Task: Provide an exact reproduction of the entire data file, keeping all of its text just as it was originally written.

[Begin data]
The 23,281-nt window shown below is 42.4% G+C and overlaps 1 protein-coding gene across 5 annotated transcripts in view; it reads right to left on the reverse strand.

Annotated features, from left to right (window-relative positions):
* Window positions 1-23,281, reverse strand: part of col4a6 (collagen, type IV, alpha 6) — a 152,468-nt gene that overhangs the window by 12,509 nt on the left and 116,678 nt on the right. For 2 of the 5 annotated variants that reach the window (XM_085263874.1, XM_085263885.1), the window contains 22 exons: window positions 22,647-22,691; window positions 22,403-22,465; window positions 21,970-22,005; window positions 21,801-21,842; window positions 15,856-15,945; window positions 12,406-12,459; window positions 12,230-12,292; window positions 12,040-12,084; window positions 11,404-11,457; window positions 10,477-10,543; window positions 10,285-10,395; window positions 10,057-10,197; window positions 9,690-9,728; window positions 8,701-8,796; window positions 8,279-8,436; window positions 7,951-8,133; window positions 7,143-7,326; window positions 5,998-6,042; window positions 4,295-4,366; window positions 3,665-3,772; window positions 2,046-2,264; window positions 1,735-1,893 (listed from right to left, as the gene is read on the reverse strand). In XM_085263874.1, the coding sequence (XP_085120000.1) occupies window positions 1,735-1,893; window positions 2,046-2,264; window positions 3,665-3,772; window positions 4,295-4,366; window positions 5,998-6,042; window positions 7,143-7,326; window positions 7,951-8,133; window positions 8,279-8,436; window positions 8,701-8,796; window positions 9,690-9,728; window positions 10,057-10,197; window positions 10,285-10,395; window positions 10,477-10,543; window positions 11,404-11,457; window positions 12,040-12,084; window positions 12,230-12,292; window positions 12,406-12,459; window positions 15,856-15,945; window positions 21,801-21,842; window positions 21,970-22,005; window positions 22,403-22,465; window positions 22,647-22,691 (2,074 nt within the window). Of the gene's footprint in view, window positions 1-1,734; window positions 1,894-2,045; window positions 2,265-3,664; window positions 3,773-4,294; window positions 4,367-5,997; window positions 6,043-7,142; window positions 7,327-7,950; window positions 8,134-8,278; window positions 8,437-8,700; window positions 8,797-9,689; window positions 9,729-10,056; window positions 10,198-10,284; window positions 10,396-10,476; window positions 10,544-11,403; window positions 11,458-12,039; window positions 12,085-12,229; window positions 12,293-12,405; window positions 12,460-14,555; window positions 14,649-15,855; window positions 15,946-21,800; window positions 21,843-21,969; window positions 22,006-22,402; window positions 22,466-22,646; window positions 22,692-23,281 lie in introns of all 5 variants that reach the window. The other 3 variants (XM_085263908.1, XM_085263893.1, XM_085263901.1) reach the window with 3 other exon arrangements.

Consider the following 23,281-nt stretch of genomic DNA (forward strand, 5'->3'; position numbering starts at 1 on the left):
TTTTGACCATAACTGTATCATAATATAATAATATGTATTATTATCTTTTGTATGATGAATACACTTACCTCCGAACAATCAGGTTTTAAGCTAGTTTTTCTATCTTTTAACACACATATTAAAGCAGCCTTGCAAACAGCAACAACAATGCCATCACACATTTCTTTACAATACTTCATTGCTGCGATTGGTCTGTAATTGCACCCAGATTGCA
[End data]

The 23,281-nt window shown below is 42.4% G+C and overlaps 1 protein-coding gene across 5 annotated transcripts in view; it reads right to left on the reverse strand.

Annotated features, from left to right (window-relative positions):
* Window positions 1-23,281, reverse strand: part of col4a6 (collagen, type IV, alpha 6) — a 152,468-nt gene that overhangs the window by 12,509 nt on the left and 116,678 nt on the right. For 2 of the 5 annotated variants that reach the window (XM_085263874.1, XM_085263885.1), the window contains 22 exons: window positions 22,647-22,691; window positions 22,403-22,465; window positions 21,970-22,005; window positions 21,801-21,842; window positions 15,856-15,945; window positions 12,406-12,459; window positions 12,230-12,292; window positions 12,040-12,084; window positions 11,404-11,457; window positions 10,477-10,543; window positions 10,285-10,395; window positions 10,057-10,197; window positions 9,690-9,728; window positions 8,701-8,796; window positions 8,279-8,436; window positions 7,951-8,133; window positions 7,143-7,326; window positions 5,998-6,042; window positions 4,295-4,366; window positions 3,665-3,772; window positions 2,046-2,264; window positions 1,735-1,893 (listed from right to left, as the gene is read on the reverse strand). In XM_085263874.1, the coding sequence (XP_085120000.1) occupies window positions 1,735-1,893; window positions 2,046-2,264; window positions 3,665-3,772; window positions 4,295-4,366; window positions 5,998-6,042; window positions 7,143-7,326; window positions 7,951-8,133; window positions 8,279-8,436; window positions 8,701-8,796; window positions 9,690-9,728; window positions 10,057-10,197; window positions 10,285-10,395; window positions 10,477-10,543; window positions 11,404-11,457; window positions 12,040-12,084; window positions 12,230-12,292; window positions 12,406-12,459; window positions 15,856-15,945; window positions 21,801-21,842; window positions 21,970-22,005; window positions 22,403-22,465; window positions 22,647-22,691 (2,074 nt within the window). Of the gene's footprint in view, window positions 1-1,734; window positions 1,894-2,045; window positions 2,265-3,664; window positions 3,773-4,294; window positions 4,367-5,997; window positions 6,043-7,142; window positions 7,327-7,950; window positions 8,134-8,278; window positions 8,437-8,700; window positions 8,797-9,689; window positions 9,729-10,056; window positions 10,198-10,284; window positions 10,396-10,476; window positions 10,544-11,403; window positions 11,458-12,039; window positions 12,085-12,229; window positions 12,293-12,405; window positions 12,460-14,555; window positions 14,649-15,855; window positions 15,946-21,800; window positions 21,843-21,969; window positions 22,006-22,402; window positions 22,466-22,646; window positions 22,692-23,281 lie in introns of all 5 variants that reach the window. The other 3 variants (XM_085263908.1, XM_085263893.1, XM_085263901.1) reach the window with 3 other exon arrangements.

Consider the following 23,281-nt stretch of genomic DNA (forward strand, 5'->3'; position numbering starts at 1 on the left):
TTTTGACCATAACTGTATCATAATATAATAATATGTATTATTATCTTTTGTATGATGAATACACTTACCTCCGAACAATCAGGTTTTAAGCTAGTTTTTCTATCTTTTAACACACATATTAAAGCAGCCTTGCAAACAGCAACAACAATGCCATCACACATTTCTTTACAATACTTCATTGCTGCGATTGGTCTGTAATTGCACCCAGATTGCA